A showdown between the world’s two largest polluters loomed over the Copenhagen climate talks talks today as China accused the United States and other rich nations of backtracking on a deal to fight global warming.
Trying to ease the tension, UN Secretary-General Ban Ki-moon said rich and poor countries must work together and “stop pointing fingers” at each other.
Ban’s warning came as world leaders started arriving in Copenhagen, kicking the two-week conference into high gear in its quest to deliver a deal to curb emissions of greenhouse gases.
But key issues remain and the conference so far has been marked by sharp disagreements between China and the United States and deep divisions between rich and poor nations.
China and other developing countries are resisting US-led attempts to make their cuts in emissions growth binding, rather than voluntary, and open to international scrutiny.
“You can’t even begin to have an environmentally sound agreement without the adequate, significant participation of China,” US special climate envoy Todd Stern said.
China accused developed countries of trying to escape their obligations to help poor nations fight climate change.
“We still maintain that developed countries have the obligation to provide financial support,” the Foreign Ministry said, adding that was “the key condition for the success of the Copenhagen conference.”
President Barack Obama and Chinese Prime Minister Wen Jiabao are among more than 110 world leaders expected in Copenhagen this week.
The US has offered a 3 to 4% cut in emissions by 2020 from 1990 levels. China put forward a completely different measure, pledging to cut “carbon intensity” - a measure of carbon dioxide emissions per unit of production – by 40-45% by 2020, compared with 2005 levels.
Since China’s economy is expected to double in size in coming years, the pledge means China’s emissions will only increase by nearly 50%, instead of doubling.
But neither offer impressed the EU, which has promised to reduce its emissions by at least 20% of 1990 levels by 2020 – and go up to 30% if others make comparable commitments. Japan and Russia have already promised 25% cuts.
Ban said he remains cautiously optimistic about a successful outcome at Copenhagen, but warned that negotiators must work out their differences and not leave major problems for world leaders to resolve.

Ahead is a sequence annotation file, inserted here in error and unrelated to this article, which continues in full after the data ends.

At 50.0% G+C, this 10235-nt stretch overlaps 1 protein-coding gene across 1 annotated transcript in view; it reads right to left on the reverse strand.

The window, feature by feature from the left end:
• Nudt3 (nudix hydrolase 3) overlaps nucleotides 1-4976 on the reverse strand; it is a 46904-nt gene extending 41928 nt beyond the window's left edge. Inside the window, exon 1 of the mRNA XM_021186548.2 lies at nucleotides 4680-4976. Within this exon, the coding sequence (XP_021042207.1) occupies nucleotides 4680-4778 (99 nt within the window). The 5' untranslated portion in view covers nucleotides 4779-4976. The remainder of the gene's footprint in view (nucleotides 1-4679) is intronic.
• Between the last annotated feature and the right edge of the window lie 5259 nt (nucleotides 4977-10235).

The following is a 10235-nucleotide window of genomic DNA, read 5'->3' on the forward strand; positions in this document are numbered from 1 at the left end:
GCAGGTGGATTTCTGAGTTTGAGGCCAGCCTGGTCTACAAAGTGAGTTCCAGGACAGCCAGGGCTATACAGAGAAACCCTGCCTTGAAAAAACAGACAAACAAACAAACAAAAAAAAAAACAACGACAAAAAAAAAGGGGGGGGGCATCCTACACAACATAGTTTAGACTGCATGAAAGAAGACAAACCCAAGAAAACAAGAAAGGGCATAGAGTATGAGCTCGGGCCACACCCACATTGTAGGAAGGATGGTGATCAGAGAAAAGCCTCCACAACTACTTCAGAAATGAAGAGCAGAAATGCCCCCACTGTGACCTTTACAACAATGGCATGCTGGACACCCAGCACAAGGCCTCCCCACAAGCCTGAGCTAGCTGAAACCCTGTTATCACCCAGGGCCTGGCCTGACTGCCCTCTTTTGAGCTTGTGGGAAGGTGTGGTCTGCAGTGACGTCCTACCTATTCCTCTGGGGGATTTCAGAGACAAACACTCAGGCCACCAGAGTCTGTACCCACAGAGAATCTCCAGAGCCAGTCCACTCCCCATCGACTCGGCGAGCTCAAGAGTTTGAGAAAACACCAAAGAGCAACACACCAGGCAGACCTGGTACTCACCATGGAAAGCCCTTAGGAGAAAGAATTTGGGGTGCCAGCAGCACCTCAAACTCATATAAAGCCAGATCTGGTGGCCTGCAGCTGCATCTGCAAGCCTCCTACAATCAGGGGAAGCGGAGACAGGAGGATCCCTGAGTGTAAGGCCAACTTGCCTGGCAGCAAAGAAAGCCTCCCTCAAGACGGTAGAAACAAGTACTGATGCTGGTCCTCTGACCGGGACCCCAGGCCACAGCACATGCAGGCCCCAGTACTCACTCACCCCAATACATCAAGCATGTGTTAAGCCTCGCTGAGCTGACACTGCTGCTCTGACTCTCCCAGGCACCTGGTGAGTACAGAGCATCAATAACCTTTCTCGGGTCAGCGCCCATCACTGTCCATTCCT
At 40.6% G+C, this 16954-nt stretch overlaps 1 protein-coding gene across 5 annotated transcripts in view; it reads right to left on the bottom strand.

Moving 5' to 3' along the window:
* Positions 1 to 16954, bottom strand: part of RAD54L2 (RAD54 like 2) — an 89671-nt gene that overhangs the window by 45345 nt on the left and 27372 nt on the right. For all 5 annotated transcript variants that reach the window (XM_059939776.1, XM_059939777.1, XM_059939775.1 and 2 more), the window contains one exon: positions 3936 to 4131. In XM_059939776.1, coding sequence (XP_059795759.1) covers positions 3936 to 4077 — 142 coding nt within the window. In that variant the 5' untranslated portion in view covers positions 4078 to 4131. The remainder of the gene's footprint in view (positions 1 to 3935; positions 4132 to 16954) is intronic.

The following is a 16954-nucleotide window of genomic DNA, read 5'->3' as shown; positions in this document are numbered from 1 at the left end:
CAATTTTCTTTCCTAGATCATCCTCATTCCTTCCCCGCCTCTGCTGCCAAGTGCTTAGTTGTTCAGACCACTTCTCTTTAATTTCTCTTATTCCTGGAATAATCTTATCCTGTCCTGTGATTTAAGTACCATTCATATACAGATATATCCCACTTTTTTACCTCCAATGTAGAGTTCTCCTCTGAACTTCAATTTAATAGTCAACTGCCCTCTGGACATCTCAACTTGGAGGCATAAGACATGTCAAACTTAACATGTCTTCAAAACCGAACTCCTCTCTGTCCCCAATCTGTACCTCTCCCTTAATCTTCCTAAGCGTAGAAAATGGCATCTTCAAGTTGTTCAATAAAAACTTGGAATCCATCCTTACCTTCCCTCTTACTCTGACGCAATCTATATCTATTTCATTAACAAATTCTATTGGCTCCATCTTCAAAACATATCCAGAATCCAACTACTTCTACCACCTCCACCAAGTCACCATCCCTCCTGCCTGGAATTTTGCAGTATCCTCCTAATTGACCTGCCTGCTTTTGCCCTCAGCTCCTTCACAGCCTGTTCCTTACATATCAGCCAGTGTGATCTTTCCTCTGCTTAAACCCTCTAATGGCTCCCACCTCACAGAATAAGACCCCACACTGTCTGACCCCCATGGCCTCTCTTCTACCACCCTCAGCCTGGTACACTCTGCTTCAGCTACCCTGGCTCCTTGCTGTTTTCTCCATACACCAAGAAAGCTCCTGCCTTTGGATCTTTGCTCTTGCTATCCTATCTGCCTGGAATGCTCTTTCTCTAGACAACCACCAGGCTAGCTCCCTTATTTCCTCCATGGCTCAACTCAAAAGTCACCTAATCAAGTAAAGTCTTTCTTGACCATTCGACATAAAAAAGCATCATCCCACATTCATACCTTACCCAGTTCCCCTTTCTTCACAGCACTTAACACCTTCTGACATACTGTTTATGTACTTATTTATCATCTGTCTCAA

“This is a time where they should exercise the leadership,” he said. “And this is a time to stop pointing fingers, and this is a time to start looking in the mirror and offering what they can do more.”
He said all nations “must do more” to keep carbon emissions below dangerous levels and rich countries should step up commitments to provide a steady flow of money for poor countries to combat climate-linked economic disruptions such as rising seas, drought and floods.
Ban said if negotiators cannot resolve those problems before the world leaders arrive “the outcome will be either a weak one, or there will be no agreement.”
“This will be a serious mistake on the part of the negotiators and the leaders if they go back empty-handed,” he said.
Meanwhile the UN conference’s working groups were finishing up two years of work and drawing up their final recommendations on such issues as deforestation, technology transfers and the registration of plans by developing countries to control their emissions.
Drafts on those issues showed some narrowing of gaps but left many disputes to be decided by environment ministers, which ultimately may go up to the heads of state.
“Ministers have to be very clear and focused over the next 48 hours if we are to make it,” said Danish conference president Connie Hedegaard.
Talks hit a problem yesterday when developing countries walked away temporarily from the negotiations, fearing industrial countries were backpedalling in their promises to cut greenhouse gases.
The issues concern the details of a final treaty to be negotiated over the next six to 12 months and may not even be included in the political deal reached in Copenhagen.